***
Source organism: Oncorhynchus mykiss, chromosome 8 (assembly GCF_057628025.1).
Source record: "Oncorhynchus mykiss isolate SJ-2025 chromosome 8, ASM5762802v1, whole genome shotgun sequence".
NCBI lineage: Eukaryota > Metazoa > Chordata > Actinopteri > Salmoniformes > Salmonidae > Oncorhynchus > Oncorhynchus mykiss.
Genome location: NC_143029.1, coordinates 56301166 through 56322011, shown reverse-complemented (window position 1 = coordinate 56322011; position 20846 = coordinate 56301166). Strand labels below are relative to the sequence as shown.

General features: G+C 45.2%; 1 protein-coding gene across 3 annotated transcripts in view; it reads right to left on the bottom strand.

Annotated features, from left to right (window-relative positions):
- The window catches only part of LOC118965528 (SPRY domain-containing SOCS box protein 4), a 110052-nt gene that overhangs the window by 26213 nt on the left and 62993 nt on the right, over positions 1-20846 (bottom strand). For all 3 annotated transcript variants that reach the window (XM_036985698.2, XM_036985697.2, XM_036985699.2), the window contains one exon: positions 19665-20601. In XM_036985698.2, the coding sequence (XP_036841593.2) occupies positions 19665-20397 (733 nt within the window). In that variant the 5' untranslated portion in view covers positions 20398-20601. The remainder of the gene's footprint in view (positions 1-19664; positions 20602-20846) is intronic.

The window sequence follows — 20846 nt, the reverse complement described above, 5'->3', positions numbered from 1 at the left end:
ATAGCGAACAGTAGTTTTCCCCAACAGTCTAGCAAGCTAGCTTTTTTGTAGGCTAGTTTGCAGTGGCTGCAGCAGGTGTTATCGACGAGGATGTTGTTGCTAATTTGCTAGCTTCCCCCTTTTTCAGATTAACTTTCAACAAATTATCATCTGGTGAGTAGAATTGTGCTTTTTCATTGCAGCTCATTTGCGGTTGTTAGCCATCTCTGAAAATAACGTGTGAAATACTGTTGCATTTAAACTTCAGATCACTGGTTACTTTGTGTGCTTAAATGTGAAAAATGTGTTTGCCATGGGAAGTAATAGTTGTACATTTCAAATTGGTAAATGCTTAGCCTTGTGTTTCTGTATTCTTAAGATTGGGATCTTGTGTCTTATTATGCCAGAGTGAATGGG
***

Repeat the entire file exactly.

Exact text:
Source organism: Oncorhynchus mykiss, chromosome 8 (assembly GCF_057628025.1).
Source record: "Oncorhynchus mykiss isolate SJ-2025 chromosome 8, ASM5762802v1, whole genome shotgun sequence".
NCBI lineage: Eukaryota > Metazoa > Chordata > Actinopteri > Salmoniformes > Salmonidae > Oncorhynchus > Oncorhynchus mykiss.
Genome location: NC_143029.1, coordinates 56301166 through 56322011, shown reverse-complemented (window position 1 = coordinate 56322011; position 20846 = coordinate 56301166). Strand labels below are relative to the sequence as shown.

General features: G+C 45.2%; 1 protein-coding gene across 3 annotated transcripts in view; it reads right to left on the bottom strand.

Annotated features, from left to right (window-relative positions):
- The window catches only part of LOC118965528 (SPRY domain-containing SOCS box protein 4), a 110052-nt gene that overhangs the window by 26213 nt on the left and 62993 nt on the right, over positions 1-20846 (bottom strand). For all 3 annotated transcript variants that reach the window (XM_036985698.2, XM_036985697.2, XM_036985699.2), the window contains one exon: positions 19665-20601. In XM_036985698.2, the coding sequence (XP_036841593.2) occupies positions 19665-20397 (733 nt within the window). In that variant the 5' untranslated portion in view covers positions 20398-20601. The remainder of the gene's footprint in view (positions 1-19664; positions 20602-20846) is intronic.

The window sequence follows — 20846 nt, the reverse complement described above, 5'->3', positions numbered from 1 at the left end:
ATAGCGAACAGTAGTTTTCCCCAACAGTCTAGCAAGCTAGCTTTTTTGTAGGCTAGTTTGCAGTGGCTGCAGCAGGTGTTATCGACGAGGATGTTGTTGCTAATTTGCTAGCTTCCCCCTTTTTCAGATTAACTTTCAACAAATTATCATCTGGTGAGTAGAATTGTGCTTTTTCATTGCAGCTCATTTGCGGTTGTTAGCCATCTCTGAAAATAACGTGTGAAATACTGTTGCATTTAAACTTCAGATCACTGGTTACTTTGTGTGCTTAAATGTGAAAAATGTGTTTGCCATGGGAAGTAATAGTTGTACATTTCAAATTGGTAAATGCTTAGCCTTGTGTTTCTGTATTCTTAAGATTGGGATCTTGTGTCTTATTATGCCAGAGTGAATGGG